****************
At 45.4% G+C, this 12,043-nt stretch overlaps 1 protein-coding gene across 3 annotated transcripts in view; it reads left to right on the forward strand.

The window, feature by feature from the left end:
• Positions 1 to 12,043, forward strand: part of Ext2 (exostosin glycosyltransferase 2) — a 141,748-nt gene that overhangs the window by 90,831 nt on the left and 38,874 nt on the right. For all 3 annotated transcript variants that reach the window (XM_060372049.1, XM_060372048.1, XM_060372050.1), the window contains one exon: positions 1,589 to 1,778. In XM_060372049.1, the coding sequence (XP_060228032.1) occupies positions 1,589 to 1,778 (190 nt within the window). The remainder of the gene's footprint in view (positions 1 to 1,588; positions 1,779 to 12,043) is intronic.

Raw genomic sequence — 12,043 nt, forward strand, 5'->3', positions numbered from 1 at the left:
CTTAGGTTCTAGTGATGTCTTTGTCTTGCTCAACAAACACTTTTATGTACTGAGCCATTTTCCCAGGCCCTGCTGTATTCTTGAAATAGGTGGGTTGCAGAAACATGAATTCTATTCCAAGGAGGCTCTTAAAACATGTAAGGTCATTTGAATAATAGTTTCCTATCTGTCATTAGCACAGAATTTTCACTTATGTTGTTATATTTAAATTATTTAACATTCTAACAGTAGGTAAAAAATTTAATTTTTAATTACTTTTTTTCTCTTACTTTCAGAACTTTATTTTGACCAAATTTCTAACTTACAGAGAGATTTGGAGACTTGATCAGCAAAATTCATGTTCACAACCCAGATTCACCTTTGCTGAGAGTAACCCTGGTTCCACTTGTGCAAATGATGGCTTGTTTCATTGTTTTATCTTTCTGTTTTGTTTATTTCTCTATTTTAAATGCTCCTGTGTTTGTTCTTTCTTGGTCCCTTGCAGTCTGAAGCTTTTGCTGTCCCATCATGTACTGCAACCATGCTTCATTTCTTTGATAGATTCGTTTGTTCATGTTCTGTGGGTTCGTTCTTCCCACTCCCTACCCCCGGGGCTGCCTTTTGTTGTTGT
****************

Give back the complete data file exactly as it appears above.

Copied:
At 45.4% G+C, this 12,043-nt stretch overlaps 1 protein-coding gene across 3 annotated transcripts in view; it reads left to right on the forward strand.

The window, feature by feature from the left end:
• Positions 1 to 12,043, forward strand: part of Ext2 (exostosin glycosyltransferase 2) — a 141,748-nt gene that overhangs the window by 90,831 nt on the left and 38,874 nt on the right. For all 3 annotated transcript variants that reach the window (XM_060372049.1, XM_060372048.1, XM_060372050.1), the window contains one exon: positions 1,589 to 1,778. In XM_060372049.1, the coding sequence (XP_060228032.1) occupies positions 1,589 to 1,778 (190 nt within the window). The remainder of the gene's footprint in view (positions 1 to 1,588; positions 1,779 to 12,043) is intronic.

Raw genomic sequence — 12,043 nt, forward strand, 5'->3', positions numbered from 1 at the left:
CTTAGGTTCTAGTGATGTCTTTGTCTTGCTCAACAAACACTTTTATGTACTGAGCCATTTTCCCAGGCCCTGCTGTATTCTTGAAATAGGTGGGTTGCAGAAACATGAATTCTATTCCAAGGAGGCTCTTAAAACATGTAAGGTCATTTGAATAATAGTTTCCTATCTGTCATTAGCACAGAATTTTCACTTATGTTGTTATATTTAAATTATTTAACATTCTAACAGTAGGTAAAAAATTTAATTTTTAATTACTTTTTTTCTCTTACTTTCAGAACTTTATTTTGACCAAATTTCTAACTTACAGAGAGATTTGGAGACTTGATCAGCAAAATTCATGTTCACAACCCAGATTCACCTTTGCTGAGAGTAACCCTGGTTCCACTTGTGCAAATGATGGCTTGTTTCATTGTTTTATCTTTCTGTTTTGTTTATTTCTCTATTTTAAATGCTCCTGTGTTTGTTCTTTCTTGGTCCCTTGCAGTCTGAAGCTTTTGCTGTCCCATCATGTACTGCAACCATGCTTCATTTCTTTGATAGATTCGTTTGTTCATGTTCTGTGGGTTCGTTCTTCCCACTCCCTACCCCCGGGGCTGCCTTTTGTTGTTGT